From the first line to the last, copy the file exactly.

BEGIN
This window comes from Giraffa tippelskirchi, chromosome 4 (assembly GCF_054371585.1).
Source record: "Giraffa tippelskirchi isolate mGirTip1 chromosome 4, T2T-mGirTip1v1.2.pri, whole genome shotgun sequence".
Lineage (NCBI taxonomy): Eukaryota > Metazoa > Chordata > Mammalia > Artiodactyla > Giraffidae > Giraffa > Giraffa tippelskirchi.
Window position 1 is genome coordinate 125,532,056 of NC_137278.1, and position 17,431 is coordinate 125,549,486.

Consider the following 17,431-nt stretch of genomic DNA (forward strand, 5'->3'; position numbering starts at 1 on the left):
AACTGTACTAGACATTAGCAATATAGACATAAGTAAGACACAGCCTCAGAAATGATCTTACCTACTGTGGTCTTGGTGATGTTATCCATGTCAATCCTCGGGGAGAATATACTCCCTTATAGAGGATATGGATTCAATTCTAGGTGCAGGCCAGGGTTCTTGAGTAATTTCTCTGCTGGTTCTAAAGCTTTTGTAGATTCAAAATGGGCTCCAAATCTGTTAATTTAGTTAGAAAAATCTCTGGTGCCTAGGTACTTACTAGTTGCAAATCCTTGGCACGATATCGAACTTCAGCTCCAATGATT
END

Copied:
This window comes from Giraffa tippelskirchi, chromosome 4 (assembly GCF_054371585.1).
Source record: "Giraffa tippelskirchi isolate mGirTip1 chromosome 4, T2T-mGirTip1v1.2.pri, whole genome shotgun sequence".
Lineage (NCBI taxonomy): Eukaryota > Metazoa > Chordata > Mammalia > Artiodactyla > Giraffidae > Giraffa > Giraffa tippelskirchi.
Window position 1 is genome coordinate 125,532,056 of NC_137278.1, and position 17,431 is coordinate 125,549,486.

Consider the following 17,431-nt stretch of genomic DNA (forward strand, 5'->3'; position numbering starts at 1 on the left):
AACTGTACTAGACATTAGCAATATAGACATAAGTAAGACACAGCCTCAGAAATGATCTTACCTACTGTGGTCTTGGTGATGTTATCCATGTCAATCCTCGGGGAGAATATACTCCCTTATAGAGGATATGGATTCAATTCTAGGTGCAGGCCAGGGTTCTTGAGTAATTTCTCTGCTGGTTCTAAAGCTTTTGTAGATTCAAAATGGGCTCCAAATCTGTTAATTTAGTTAGAAAAATCTCTGGTGCCTAGGTACTTACTAGTTGCAAATCCTTGGCACGATATCGAACTTCAGCTCCAATGATT